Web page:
Plasmin, the major clot-dissolving protease in humans, is formed upon the cleavage of a single peptide bond within the zymogen plasminogen (Chap. 135). This tightly regulated reaction is strongly influenced by cells of the blood vessel wall, including endothelial cells, smooth muscles cells, and macrophages, which express plasminogen activators, plasminogen activator inhibitors, and fibrinolytic receptors.
ENDOTHELIAL CELL PRODUCTION OF FIBRINOLYTIC PROTEINS
In 1958, Todd demonstrated that human blood vessels possess fibrinolytic activity that is dependent upon an intact endothelium.102,103 We now know that the endothelium is the principal source of t-PA in vivo where it appears to be highly restricted to small blood vessels in specific anatomic locations, a pattern that likely reflects the heterogeneity of endothelial cells as they respond to a myriad of tissue-specific cues.104,105 In the baboon, for example, sites of t-PA production include 7 to 30 μm precapillary arterioles and postcapillary venules, but not large arteries and veins.106 In the mouse lung, similarly, bronchial, but not pulmonary, endothelial cells express t-PA.107 Moreover, enhanced expression of t-PA at branch points of pulmonary blood vessels may reflect stimulation by laminar shear stress.108 In addition, peripheral sympathetic neurons that invest the walls of small arteries may represent a significant source of circulating t-PA.109
Although in vitro studies suggest that t-PA expression in cultured endothelial cells is regulated by a wide array of factors, only a few of these pathways have been confirmed in vivo. Thrombin,110 histamine,111,112 oxygen radicals,113 phorbol myristate acetate,114 DDAVP (deamino D-arginine vasopressin),115 and butyric acid liberated from dibutyryl cAMP116 all increase t-PA mRNA in cultured endothelial cells. Both thrombin and histamine appear to act via receptor-mediated activation of the protein kinase C pathway.105 Laminar shear stress stimulates both t-PA secretion117 and steady-state mRNA levels.118 Hyperosmotic stress and repetitive stretch also enhance t-PA expression.119,120 In addition, differentiating agents, such as retinoids,121,122 stimulate transcription of t-PA in endothelial cells in vitro.
In vivo, the circulating half-life of t-PA is approximately 5 minutes. Infusion of DDAVP, bradykinin, platelet-activating factor (PAF), endothelin, or thrombin is associated with an acute release of t-PA, and a burst of fibrinolytic activity can be detected within minutes.123 In the mouse lung, exposure to hyperoxia leads to 4.5-fold upregulation of t-PA mRNA in small-vessel endothelial cells.107 In humans, infusion of TNF into patients with malignancy is associated with an increase in plasma t-PA.123 Deficient release of t-PA in response to venous occlusion in humans is associated with deep venous thrombosis,124 as well as atrophie blanche and other cutaneous vasculitides.125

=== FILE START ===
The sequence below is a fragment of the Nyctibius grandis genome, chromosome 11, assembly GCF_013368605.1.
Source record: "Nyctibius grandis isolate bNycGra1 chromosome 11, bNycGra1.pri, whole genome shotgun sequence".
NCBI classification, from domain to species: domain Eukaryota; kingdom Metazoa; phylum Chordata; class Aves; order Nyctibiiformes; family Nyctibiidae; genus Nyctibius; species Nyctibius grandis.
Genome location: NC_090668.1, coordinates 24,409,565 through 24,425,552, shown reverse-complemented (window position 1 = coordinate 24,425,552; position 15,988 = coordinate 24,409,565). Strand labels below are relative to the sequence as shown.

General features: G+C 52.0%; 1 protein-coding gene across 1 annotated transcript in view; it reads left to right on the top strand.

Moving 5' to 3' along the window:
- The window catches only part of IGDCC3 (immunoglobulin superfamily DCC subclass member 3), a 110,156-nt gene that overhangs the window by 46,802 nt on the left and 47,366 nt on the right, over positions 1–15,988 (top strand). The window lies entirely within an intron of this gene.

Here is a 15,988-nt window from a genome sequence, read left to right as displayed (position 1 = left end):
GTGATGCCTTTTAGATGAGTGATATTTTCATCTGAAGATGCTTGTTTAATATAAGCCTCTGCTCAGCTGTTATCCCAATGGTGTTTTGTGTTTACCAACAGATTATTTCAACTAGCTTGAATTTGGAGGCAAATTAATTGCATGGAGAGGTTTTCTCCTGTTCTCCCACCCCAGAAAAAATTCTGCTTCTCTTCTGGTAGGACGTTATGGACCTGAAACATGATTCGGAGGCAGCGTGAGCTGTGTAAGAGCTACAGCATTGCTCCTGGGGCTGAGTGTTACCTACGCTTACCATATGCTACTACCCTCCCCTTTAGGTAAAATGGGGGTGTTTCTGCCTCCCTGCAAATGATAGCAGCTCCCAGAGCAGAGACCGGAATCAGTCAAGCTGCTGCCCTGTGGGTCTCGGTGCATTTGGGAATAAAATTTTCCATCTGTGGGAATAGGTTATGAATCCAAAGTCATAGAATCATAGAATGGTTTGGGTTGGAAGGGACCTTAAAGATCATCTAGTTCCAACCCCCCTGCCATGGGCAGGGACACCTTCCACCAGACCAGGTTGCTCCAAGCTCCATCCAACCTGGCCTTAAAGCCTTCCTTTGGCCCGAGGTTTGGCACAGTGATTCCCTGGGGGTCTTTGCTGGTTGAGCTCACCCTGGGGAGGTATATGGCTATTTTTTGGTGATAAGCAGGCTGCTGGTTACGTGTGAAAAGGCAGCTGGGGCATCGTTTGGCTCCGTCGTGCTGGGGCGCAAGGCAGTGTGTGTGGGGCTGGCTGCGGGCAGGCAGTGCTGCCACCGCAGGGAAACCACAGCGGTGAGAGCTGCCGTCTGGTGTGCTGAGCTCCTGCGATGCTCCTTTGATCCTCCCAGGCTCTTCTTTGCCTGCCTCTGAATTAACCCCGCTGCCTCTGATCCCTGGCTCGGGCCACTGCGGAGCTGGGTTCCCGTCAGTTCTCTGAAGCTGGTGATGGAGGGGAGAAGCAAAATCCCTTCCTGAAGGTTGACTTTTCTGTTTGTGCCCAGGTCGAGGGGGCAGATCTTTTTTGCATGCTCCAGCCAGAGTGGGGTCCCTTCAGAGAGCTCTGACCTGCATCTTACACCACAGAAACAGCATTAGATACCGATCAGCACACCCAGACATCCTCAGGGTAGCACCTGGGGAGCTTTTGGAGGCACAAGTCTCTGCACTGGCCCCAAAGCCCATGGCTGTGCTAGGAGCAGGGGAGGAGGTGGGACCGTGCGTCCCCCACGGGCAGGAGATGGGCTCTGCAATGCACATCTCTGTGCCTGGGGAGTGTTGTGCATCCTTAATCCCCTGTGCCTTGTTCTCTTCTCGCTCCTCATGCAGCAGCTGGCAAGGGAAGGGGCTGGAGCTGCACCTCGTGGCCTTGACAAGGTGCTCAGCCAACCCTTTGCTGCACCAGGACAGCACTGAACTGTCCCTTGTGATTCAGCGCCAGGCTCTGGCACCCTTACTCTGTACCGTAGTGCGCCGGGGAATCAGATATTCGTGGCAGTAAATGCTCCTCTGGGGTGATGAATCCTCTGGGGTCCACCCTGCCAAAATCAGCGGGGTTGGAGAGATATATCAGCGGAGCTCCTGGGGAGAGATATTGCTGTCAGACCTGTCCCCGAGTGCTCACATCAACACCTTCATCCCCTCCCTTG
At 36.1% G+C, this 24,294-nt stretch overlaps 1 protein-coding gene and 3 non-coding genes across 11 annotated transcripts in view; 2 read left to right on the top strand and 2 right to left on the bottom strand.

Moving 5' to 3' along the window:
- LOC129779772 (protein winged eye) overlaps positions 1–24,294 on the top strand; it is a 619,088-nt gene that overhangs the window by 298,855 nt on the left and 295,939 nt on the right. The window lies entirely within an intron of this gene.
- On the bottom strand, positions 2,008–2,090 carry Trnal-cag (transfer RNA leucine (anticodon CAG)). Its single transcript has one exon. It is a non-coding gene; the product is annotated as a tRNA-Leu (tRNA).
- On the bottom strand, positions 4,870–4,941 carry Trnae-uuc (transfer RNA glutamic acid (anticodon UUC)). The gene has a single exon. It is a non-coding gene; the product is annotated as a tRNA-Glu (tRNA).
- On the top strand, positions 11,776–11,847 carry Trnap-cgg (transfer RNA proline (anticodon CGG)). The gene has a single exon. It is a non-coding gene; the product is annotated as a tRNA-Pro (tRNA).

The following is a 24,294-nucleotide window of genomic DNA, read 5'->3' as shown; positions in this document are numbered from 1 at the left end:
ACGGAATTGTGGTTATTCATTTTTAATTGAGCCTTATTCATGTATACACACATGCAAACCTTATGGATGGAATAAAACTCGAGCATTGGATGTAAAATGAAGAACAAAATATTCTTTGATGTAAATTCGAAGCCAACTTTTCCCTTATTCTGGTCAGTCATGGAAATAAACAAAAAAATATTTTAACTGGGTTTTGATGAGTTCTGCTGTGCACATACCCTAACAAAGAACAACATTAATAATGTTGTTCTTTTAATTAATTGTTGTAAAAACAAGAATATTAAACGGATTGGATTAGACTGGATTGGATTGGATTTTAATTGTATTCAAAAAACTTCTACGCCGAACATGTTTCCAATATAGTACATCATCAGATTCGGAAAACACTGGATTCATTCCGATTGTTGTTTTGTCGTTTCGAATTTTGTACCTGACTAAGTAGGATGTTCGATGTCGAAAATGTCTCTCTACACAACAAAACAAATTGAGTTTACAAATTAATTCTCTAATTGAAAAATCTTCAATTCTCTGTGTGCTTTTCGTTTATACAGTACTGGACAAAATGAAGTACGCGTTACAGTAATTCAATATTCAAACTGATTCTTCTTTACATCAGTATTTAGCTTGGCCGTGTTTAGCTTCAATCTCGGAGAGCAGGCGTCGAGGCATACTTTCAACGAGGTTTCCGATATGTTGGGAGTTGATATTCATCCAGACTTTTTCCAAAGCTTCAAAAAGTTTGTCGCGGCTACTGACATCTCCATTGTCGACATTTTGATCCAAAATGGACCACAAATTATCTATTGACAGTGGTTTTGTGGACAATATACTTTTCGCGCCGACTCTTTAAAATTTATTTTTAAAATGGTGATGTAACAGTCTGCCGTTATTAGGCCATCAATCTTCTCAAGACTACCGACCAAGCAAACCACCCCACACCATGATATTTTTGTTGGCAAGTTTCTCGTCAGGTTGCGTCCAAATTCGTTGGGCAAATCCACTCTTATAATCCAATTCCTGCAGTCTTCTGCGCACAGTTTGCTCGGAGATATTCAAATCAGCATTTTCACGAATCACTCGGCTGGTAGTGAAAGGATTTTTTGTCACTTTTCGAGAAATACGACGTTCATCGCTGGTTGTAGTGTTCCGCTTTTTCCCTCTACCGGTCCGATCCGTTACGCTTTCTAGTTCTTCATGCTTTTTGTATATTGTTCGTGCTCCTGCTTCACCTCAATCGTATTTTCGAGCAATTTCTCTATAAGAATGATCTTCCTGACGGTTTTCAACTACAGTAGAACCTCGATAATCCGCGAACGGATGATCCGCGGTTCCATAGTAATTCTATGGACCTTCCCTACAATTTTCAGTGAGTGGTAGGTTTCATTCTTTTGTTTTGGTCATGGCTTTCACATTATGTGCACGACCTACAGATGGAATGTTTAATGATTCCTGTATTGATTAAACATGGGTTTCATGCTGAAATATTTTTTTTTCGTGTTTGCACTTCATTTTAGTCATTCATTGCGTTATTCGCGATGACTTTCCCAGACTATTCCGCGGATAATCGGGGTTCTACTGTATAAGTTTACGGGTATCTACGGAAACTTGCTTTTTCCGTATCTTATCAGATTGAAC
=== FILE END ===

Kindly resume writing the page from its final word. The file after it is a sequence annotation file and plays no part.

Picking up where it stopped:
In vivo, urokinase plasminogen activator (u-PA) is not a product of resting endothelium,126 but is produced primarily by renal tubular epithelium.127 Expression of u-PA mRNA in endothelium, however, is strongly stimulated during wound repair and physiologic angiogenesis within ovarian follicles, corpus luteum, and maternal decidua.128 Endothelial cells passaged in culture do synthesize u-PA,129 and expression of its mRNA is stimulated by TNF-α by 5- to 30-fold.130 Small increases in u-PA have also been observed in vitro in response to IL-1 and LPS.131,132,133
The association of u-PA with the blood vessel wall appears to reflect its association with the u-PA receptor (uPAR) which may fulfill a variety of nonproteolytic functions ranging from directed cell migration to cellular adhesion, differentiation, and proliferation (Fig. 115–6).134 In the adult mouse, uPAR mRNA is not normally detected by in situ hybridization in the endothelium of either large or small blood vessels.135 However, upon stimulation with endotoxin, expression is detected in endothelium lining aorta, as well as arteries, veins, and capillaries in heart, kidney, brain, and liver,135 and in renal tubular epithelial cells.127
Schematic of principal endothelial cell fibrinolytic receptors. A. The annexin A2/S100A10 heterotetrameric complex. Annexin A2 consists of a hydrophilic aminoterminal tail domain (A-Tail, approximately 3 kDa), and a membrane-oriented carboxyl terminal core domain (approximately 33 kDa).311,312 The tail domain contains residues required for tissue-type plasminogen activator (t-PA) binding. The core domain is composed of four homologous annexin repeats (A1, A2, A3, and A4), each consisting of five α-helical regions that contribute to calcium-dependent phospholipid binding sites. Repeat 2 appears to be most important for the interaction of annexin A2 with the endothelial cell surface. Plasminogen (PLG) binding requires lysine residue 307 within helix C of repeat 4. B. Urokinase plasminogen activator receptor (uPAR) is a 55- to 60-kDa, glycosylphosphatidylinositol-linked protein that consists of three disulfide-linked domains (U1, U2, U3).314 Domain 1 contains sequences required for urokinase plasminogen activator (u-PA) binding, while domains 2 and 3 mediate the receptor’s interaction with matrix proteins such as vitronectin. Domain 3 contains glycosylphosphatidylinositol-linked membrane anchor. (A, adapted with permission from Gerke V, Creutz CE, Moss SE: Annexins: linking Ca2+ signalling to membrane dynamics. Nat Rev Mol Cell Biol 6(6):449–461.)